- Code PHIL2116
- Unit Value 6 units
- Offered by School of Philosophy
- ANU College ANU College of Arts and Social Sciences
- Course subject Philosophy
- Areas of interest Philosophy, Economics, Ethics, Politics
- Academic career Undergraduate
- Mode of delivery In Person
Second Semester 2018
See Future Offerings
The approach taken in this specific course is at two levels. One level involves direct conceptual analysis of the differences in disciplinary approaches. The other involves illustrating those differences by reference to specific examples in contemporary policy/institutional analysis. Topics like global warming (and environmental issues more generally); discounting the future; dealing with risk and uncertainty; the 'global financial crisis'; public debt; population etc. will be used to examine and contrast what philosophers and economists have said about the issues and attempt an intellectually respectable synthesis. In each case, the role of 'political elements' will be an important part of the story - both substantively, in terms of what the expected role of political institutions might be and what political constraints may be relevant; and conceptually, in terms of the different understanding of political process that philosophers and economists tend to have.
Learning OutcomesUpon successful completion of this course, students will have the knowledge and skills to:
- Demonstrate a working knowledge of key terms, concepts and ideas in the study of PPE
- Demonstrate an ability to think about and discuss puzzles in the social sciences and public policy
- Demonstrate an ability to apply the skills learned on the course to new areas
- Think, write and argue about social issues demonstrating a well-rounded understanding of the issue
Tutorial assignments 30% (LO 1-4) 5 x 200-word summaries of readings for tutorials (students choose one week out of each fortnight to submit an assignment, starting from week 3)
Take-home end-of-semester examination 60% (LO 1-4). 2 x 1000-word responses chosen from a list of approximately 12 questions. 10 days to complete.
The ANU uses Turnitin to enhance student citation and referencing techniques, and to assess assignment submissions as a component of the University's approach to managing Academic Integrity. While the use of Turnitin is not mandatory, the ANU highly recommends Turnitin is used by both teaching staff and students. For additional information regarding Turnitin please visit the ANU Online website.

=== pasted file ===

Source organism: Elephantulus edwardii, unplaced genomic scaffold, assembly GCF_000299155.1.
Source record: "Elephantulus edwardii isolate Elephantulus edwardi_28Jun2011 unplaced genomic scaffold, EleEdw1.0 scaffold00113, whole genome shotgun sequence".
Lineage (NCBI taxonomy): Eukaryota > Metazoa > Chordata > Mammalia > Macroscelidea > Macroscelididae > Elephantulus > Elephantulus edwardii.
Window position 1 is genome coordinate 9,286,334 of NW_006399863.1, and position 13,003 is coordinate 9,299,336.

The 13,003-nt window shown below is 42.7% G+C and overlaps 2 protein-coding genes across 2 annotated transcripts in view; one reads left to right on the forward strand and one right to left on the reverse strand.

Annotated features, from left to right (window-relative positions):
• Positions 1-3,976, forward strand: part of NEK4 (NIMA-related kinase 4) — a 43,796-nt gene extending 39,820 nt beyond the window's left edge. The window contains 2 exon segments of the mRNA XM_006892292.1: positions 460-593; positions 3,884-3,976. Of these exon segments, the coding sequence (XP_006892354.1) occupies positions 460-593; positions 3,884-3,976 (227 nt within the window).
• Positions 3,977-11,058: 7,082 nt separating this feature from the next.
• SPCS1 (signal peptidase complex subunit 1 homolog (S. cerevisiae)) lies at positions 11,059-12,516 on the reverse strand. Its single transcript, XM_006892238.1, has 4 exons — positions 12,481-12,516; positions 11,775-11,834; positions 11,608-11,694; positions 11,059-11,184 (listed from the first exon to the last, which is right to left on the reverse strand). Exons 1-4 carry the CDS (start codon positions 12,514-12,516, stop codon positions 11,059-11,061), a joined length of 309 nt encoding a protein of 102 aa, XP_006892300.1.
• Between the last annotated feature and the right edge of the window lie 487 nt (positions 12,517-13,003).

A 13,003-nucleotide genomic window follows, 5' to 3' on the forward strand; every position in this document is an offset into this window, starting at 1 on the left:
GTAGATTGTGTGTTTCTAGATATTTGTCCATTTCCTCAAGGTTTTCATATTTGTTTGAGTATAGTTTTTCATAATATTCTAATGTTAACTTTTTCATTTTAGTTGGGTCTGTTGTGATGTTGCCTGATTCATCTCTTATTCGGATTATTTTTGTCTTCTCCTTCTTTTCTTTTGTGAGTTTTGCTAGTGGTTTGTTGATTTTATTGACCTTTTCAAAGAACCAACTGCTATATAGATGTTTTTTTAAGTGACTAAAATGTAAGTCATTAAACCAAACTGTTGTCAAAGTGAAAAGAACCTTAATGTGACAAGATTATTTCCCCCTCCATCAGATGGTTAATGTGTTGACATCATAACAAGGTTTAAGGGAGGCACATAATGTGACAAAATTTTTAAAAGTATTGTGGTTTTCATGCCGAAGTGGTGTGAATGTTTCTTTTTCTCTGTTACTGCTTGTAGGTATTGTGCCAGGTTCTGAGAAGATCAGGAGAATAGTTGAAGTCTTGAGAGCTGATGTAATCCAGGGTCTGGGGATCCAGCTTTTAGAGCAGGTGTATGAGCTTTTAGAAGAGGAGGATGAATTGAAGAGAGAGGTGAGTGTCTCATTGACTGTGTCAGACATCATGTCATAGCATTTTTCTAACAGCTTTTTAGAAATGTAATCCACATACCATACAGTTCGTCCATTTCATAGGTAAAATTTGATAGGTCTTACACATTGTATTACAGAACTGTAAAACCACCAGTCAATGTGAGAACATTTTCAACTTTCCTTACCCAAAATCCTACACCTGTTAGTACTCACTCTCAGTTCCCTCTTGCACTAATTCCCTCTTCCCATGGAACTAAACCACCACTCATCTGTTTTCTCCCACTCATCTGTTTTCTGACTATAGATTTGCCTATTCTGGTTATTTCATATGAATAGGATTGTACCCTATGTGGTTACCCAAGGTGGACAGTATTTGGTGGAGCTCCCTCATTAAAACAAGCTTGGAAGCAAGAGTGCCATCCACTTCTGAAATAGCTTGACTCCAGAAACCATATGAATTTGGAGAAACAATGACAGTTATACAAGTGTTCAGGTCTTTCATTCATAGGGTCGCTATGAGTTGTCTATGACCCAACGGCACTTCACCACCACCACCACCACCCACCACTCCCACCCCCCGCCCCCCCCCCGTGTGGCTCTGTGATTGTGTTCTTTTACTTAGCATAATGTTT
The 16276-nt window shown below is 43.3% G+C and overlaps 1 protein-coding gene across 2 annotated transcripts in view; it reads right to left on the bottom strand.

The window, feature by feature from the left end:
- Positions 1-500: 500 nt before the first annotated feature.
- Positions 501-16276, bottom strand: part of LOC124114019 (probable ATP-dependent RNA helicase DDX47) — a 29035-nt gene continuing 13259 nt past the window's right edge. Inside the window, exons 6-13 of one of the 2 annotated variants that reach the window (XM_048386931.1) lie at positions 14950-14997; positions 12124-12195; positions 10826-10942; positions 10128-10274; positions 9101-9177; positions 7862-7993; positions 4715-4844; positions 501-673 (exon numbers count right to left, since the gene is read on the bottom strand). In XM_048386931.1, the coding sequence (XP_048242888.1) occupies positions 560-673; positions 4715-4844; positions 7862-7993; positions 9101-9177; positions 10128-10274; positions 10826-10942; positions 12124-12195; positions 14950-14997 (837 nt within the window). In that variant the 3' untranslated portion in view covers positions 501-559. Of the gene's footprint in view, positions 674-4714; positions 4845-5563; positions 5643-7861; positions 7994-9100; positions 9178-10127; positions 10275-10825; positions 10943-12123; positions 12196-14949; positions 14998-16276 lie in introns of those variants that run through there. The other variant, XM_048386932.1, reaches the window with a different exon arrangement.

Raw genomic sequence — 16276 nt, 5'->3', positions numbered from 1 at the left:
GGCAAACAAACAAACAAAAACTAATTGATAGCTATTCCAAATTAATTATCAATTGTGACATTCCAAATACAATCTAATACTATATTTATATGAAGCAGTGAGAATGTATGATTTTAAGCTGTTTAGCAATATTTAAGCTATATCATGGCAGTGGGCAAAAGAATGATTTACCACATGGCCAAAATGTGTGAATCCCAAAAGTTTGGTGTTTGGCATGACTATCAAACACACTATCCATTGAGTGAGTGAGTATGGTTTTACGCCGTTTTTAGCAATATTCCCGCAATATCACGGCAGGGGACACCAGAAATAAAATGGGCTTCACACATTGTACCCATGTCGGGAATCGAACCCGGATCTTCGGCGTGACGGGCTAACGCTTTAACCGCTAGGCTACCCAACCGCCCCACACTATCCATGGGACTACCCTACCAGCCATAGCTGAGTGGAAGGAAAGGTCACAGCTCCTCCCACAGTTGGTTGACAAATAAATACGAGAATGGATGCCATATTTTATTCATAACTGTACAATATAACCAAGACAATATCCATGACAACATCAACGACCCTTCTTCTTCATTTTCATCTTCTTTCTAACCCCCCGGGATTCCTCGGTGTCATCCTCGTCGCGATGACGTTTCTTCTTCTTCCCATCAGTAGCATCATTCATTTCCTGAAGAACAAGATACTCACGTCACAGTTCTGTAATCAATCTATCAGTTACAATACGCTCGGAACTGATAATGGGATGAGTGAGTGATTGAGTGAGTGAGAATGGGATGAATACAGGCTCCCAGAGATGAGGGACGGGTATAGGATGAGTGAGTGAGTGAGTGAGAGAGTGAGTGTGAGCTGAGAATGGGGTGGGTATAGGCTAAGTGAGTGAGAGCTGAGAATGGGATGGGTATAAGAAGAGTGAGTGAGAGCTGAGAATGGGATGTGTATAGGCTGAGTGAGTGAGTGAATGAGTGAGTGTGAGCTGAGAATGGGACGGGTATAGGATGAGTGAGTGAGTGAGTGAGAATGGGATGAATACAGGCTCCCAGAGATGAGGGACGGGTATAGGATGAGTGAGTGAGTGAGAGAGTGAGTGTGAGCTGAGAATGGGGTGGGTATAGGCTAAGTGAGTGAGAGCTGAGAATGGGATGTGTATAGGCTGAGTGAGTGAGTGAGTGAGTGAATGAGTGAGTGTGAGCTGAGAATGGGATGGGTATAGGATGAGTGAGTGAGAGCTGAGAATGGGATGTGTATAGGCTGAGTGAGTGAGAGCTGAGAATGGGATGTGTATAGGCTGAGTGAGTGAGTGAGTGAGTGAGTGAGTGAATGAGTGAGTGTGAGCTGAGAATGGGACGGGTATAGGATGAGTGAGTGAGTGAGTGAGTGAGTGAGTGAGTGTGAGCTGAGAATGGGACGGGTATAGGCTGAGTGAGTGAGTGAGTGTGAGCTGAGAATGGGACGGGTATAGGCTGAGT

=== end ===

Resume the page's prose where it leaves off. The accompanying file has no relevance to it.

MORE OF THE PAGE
WorkloadWeekly lectures plus tutorials
130 hours of total student learning time made up from:
a) 35 hours of contact: 24 hours of lectures and 11 hours of tutorials.
b) 95 hours of independent student research, technical exercises, reading and writing, supported by WATTLE recordings and lecture notes.
Requisite and Incompatibility
Weekly reading to support the tutorials and lectures will be made available electronically via the Wattle site. Some additional reading will be helpful in stimulating thinking along inter-disciplinary lines, including:
Brams, Steven J. and Taylor. Aland D. 1996. Fair Division: From Cake-Cuttinto Dispute Resolution. Cambridge: Cambridge University Press.
Dowding, Keith. 2009. "What is Welfare and How Can We Measure It." Pp.511-539 in The Oxford Handbook of Philosophy of Economics, edited by H.
Kincaid and D. Ross. Oxford: Oxford University Press.
Grofman, Bernard, Guillermo Owen, and Scott A. Feld. 1983. "Thirteen Theorems in Search of the Truth." Theory and Decision 15:261-278.
List, Christian and Philip Pettit. 2002. "Aggregating Sets of Judgements: AnImpossibility Result." Economics and Philosophy 18:89-110.
Nurmi, Hannu. 1999. Voting Paradoxes and How to Deal with Them. Berlin:Springer-Verlag.
Olson, Mancur. 1965/1971. The Logic of Collective Action: Public Goods and the Theory of Groups. Cambridge, Mass.: Harvard University Press.
Parfit, Derek. 1984. Reasons and Persons. Oxford: Oxford University Press.
Riker, William H. and Peter C. Ordeshook. 1968. "A Theory of the Calculus of Voting." American Political Science Review 62:25-43.
Indicative Reading ListBrennan, Geoffrey et al. (2016) Philosophy, Politics and Economics: An Anthology;
Hausman, Dan (1992) The Inexact and Separate Science of Economics;
Reiss, Julian (2013) Philosophy of Economics: A Contemporary Introduction;
Davies, Howard (2009) The Financial Crisis: Who is to Blame?;
Ostrom, Elinor (1990) Governing the Commons: The Evolution of Institutions for Collective Action;
Stern, Nicholas (2007) The Economics of Climate Change: The Stern Review;
Elster, Jon (1985) Making Sense of Marx.
Tuition fees are for the academic year indicated at the top of the page.
If you are a domestic graduate coursework or international student you will be required to pay tuition fees. Tuition fees are indexed annually. Further information for domestic and international students about tuition and other fees can be found at Fees.
- Student Contribution Band:
- Band 1
- Unit value:
- 6 units
If you are an undergraduate student and have been offered a Commonwealth supported place, your fees are set by the Australian Government for each course. At ANU 1 EFTSL is 48 units (normally 8 x 6-unit courses). You can find your student contribution amount for each course at Fees. Where there is a unit range displayed for this course, not all unit options below may be available.
Offerings and Dates
|Class number||Class start date||Last day to enrol||Census date||Class end date||Mode Of Delivery|
|8421||23 Jul 2018||30 Jul 2018||31 Aug 2018||26 Oct 2018||In Person|